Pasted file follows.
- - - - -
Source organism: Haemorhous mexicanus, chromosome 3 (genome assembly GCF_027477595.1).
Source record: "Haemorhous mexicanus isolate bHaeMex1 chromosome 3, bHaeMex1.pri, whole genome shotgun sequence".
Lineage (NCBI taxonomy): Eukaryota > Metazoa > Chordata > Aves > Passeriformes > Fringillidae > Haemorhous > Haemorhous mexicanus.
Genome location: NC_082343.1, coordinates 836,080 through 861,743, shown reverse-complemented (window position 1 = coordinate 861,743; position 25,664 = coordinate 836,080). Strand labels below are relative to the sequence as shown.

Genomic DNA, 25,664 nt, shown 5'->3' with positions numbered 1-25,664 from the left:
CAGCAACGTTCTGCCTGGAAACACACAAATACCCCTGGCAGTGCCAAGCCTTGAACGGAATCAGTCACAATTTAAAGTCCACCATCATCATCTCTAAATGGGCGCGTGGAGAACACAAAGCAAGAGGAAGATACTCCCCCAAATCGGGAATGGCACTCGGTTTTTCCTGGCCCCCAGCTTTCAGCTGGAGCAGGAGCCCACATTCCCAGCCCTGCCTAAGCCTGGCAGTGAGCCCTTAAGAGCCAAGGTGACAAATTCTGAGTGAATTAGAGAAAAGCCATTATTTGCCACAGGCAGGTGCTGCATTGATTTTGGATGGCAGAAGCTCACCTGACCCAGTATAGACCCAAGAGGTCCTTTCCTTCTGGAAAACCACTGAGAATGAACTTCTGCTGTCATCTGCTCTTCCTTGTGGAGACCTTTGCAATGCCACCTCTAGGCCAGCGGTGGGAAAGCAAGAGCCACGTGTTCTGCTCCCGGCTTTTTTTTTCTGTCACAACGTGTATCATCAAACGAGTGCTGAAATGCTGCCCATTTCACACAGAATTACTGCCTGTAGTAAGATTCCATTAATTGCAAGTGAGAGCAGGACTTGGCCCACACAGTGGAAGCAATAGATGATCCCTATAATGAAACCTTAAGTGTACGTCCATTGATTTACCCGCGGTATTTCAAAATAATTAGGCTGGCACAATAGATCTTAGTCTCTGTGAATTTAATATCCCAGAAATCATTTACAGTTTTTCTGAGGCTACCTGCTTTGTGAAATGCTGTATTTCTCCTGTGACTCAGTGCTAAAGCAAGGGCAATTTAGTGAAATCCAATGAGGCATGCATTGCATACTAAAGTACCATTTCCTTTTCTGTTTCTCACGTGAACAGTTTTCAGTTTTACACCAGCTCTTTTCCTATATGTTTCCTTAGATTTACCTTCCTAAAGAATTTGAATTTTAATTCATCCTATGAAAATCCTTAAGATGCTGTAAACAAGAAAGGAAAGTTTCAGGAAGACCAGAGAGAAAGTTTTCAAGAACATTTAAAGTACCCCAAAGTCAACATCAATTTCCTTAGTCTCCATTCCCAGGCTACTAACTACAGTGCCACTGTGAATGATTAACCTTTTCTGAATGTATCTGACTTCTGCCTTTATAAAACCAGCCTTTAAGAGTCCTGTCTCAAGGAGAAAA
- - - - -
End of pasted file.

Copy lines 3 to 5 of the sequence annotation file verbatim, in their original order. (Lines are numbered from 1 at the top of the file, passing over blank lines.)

Lineage (NCBI taxonomy): Eukaryota > Metazoa > Chordata > Aves > Passeriformes > Fringillidae > Haemorhous > Haemorhous mexicanus.
Genome location: NC_082343.1, coordinates 836,080 through 861,743, shown reverse-complemented (window position 1 = coordinate 861,743; position 25,664 = coordinate 836,080). Strand labels below are relative to the sequence as shown.

Genomic DNA, 25,664 nt, shown 5'->3' with positions numbered 1-25,664 from the left: